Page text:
Not sure how to check if its asleep. But it’s not like Heroku where they auto-sleep your server… Plus I’m a paid customer.

You could private message a link to your app to some of the people in this thread if you don’t want to share it to the open world. I have found the meteor community to be quite willing to help and I doubt you would find that sharing a link to your app would have any negative effects…

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Put a static file into the public folder and then try to access it with direct url. You can make the file over 5 Mb and note a response time via Network Tab. This way you can find how your static resources (js and css sources) are managed with Meteor backend. If its ok, then your problem is about initial data fetch (including Meteor’s service and login subscribtion)


Thanks everyone. Yes the static file was always in public folder.

Turns out it was an issue with MUP.

I think I cancelled the deploy process while the deploy was happening one too many times. I’m not sure exactly what that did but deploying & cancelling mid-deploy too many times caused my initial load to be extremely slow.

When I wiped the server and started completely anew with the same code, everything worked perfectly fine again.


I am glad you solved it. For others that read this thread and wonder about performance, I would recommend checking out the ySlow extension for Chrome or Firefox.

As you can see from the screenshot below (based on, turning on file caching is very important if you are looking for speedy results. That will help second page load.

Another way to speed up first page load would be to move those as many of your static assets to s3 as you can, or at least have something like Nginx serve them up instead of Meteor. Here is a good post that talks about the how of why of using Nginx to serve up some of those files:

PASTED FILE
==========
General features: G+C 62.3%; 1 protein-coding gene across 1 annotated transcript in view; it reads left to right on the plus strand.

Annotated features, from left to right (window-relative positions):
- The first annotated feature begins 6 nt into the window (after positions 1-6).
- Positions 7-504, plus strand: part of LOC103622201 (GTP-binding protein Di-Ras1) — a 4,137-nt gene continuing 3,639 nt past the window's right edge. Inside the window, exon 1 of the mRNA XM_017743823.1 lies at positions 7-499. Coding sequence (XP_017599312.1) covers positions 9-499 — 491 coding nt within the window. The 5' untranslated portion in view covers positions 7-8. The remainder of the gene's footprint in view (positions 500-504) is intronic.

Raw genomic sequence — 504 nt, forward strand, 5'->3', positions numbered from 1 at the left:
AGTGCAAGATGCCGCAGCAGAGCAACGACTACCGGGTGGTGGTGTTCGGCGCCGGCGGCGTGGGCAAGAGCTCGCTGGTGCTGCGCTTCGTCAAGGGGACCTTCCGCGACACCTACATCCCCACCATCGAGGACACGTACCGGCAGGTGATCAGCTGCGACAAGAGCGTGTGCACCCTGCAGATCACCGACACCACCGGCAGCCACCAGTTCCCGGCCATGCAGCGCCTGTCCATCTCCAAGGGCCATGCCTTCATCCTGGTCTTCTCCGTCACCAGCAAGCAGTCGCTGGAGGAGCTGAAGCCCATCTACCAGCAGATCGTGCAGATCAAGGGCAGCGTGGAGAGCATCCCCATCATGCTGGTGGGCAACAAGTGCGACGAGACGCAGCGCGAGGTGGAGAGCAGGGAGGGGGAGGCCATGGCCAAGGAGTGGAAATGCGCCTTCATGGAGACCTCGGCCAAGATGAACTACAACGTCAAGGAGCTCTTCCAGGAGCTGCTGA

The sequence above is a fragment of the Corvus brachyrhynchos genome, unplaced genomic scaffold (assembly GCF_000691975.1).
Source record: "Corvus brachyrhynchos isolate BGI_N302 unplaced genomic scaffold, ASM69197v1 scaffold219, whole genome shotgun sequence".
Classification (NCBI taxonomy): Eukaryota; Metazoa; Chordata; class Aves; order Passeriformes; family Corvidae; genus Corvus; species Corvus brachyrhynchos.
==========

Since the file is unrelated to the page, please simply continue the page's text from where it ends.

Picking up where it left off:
I’m using github pages to serve up static files for now, its super convenient til i need a CDN.
I always heard S3 was not that fast or designed for static file serving but many seem to use it …

Amazon S3 supports multi-part uploads to help maximize network throughput and resiliency, and lets you choose the AWS region to store your data close to the end user and minimize network latency. And Amazon S3 is integrated with Amazon CloudFront, a content delivery web service that distributes content to end users with low latency, high data transfer speeds, and no minimum usage commitments.

guess I heard wrong.

There’s a backlogged ticket on the trello board about splitting things up a bit. As an app gets bigger its not just the JS but also all the templates that need to come down… before anything shows up.

note that sticking lots of files in /public/ also causes terrible experience on phonegap apps as ALL the images get re-downloaded every time you do a code push.

you mean on nginx or other front-end? or some type of header to add to tell the client? is there a meteor config option to see things like cache TTL on files?

Aren’t templates JS-files too? In a production I have only one CSS and one JS files comes on client. It is a pretty big app (it is optimized with reusable templates, usage of CDN instead of public folder) and I get just:

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One more thing that might also help speed up the initial load. I see that you have added cordova to your app recently. Move all your cordova specific resources/templates/helpers to a package and only include them for the cordova architecture. This will reduce your resources sent to the browser. You can also do this for your web view to reduce the resources sent to your cordova app and thus improving mobile speed/performance. See


api.use([‘myMobileView.html’,‘myMobileView.js’] ‘web.cordova’); // And all the rest



Yeah, I mean like Nginx. I am talking about expire headers. If you set an expires header of at least a year, people will have a zippy load experience the next time they hit your site.

I also think moving your initial js and css to a CDN could make a big impact.